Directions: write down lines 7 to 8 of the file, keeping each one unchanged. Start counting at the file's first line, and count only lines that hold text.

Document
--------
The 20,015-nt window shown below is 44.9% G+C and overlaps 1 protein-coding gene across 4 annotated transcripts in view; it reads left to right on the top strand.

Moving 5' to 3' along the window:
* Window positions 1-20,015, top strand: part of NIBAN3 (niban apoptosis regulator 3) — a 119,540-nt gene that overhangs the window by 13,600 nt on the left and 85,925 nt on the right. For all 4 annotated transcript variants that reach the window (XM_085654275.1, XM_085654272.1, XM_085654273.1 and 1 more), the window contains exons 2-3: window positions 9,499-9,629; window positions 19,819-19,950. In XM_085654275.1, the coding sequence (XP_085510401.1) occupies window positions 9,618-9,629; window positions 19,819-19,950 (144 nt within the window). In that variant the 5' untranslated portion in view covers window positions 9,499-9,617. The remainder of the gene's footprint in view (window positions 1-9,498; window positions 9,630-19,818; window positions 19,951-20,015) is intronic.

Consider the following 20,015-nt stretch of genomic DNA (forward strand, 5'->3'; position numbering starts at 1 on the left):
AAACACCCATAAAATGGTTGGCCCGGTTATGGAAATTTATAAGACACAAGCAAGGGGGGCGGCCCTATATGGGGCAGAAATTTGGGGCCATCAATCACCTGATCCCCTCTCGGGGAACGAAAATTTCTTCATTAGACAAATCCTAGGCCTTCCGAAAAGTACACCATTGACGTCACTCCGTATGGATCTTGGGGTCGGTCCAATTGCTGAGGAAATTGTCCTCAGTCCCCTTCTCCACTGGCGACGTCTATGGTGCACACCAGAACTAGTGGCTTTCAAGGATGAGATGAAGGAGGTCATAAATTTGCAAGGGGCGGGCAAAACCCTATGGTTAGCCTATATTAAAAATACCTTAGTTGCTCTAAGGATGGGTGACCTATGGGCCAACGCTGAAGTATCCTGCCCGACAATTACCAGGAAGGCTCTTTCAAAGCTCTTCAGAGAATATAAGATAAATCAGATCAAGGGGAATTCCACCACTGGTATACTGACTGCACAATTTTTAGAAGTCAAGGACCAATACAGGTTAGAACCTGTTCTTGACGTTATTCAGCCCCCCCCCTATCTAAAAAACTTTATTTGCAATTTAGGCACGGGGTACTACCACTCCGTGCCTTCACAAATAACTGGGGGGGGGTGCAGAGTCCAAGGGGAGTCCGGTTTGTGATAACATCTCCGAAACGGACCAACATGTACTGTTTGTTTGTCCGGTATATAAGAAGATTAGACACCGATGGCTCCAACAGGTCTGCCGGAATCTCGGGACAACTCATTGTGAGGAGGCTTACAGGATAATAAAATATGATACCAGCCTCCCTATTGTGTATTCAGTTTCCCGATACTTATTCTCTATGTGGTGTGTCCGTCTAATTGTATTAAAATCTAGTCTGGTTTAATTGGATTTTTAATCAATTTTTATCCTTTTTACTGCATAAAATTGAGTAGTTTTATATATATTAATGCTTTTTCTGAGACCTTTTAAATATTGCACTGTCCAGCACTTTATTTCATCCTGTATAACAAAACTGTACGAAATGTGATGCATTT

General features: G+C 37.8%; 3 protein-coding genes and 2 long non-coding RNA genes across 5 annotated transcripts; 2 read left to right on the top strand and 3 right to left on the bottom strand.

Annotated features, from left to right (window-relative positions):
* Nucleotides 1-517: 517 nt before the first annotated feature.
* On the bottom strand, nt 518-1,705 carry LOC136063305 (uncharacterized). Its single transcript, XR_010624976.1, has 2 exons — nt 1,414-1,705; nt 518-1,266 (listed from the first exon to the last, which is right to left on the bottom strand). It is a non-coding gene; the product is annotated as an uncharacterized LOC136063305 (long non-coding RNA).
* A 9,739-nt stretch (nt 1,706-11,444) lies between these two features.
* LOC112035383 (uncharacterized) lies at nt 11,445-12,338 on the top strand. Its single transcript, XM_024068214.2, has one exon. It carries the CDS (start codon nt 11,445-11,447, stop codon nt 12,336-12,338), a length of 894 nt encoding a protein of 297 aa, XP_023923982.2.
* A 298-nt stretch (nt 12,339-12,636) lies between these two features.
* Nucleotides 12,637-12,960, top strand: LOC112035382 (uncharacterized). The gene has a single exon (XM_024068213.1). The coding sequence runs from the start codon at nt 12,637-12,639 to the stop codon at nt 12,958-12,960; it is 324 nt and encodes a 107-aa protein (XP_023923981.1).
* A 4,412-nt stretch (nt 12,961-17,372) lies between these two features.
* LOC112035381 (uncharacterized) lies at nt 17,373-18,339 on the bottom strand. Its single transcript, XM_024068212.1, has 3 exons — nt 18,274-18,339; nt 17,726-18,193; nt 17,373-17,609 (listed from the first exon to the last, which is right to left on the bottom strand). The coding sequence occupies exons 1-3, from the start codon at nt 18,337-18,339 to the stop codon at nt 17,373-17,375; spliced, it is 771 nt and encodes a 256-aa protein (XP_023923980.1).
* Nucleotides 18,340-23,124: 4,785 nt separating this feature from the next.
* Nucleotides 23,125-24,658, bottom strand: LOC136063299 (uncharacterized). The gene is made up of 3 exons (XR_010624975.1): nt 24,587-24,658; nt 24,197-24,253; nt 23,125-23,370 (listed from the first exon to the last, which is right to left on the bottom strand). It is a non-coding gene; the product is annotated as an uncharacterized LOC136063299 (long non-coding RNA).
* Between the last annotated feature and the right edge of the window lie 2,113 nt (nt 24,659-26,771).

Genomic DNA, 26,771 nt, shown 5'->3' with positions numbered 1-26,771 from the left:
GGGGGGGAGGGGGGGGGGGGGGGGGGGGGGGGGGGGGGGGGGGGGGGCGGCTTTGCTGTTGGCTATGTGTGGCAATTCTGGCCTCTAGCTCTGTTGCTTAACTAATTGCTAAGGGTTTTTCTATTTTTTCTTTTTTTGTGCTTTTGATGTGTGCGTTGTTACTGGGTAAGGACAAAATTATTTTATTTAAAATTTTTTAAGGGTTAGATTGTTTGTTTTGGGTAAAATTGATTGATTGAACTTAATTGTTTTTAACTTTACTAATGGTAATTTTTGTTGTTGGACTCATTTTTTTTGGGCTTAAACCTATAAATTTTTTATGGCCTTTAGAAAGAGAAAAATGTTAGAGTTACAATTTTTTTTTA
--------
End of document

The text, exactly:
Annotated features, from left to right (window-relative positions):
* Nucleotides 1-517: 517 nt before the first annotated feature.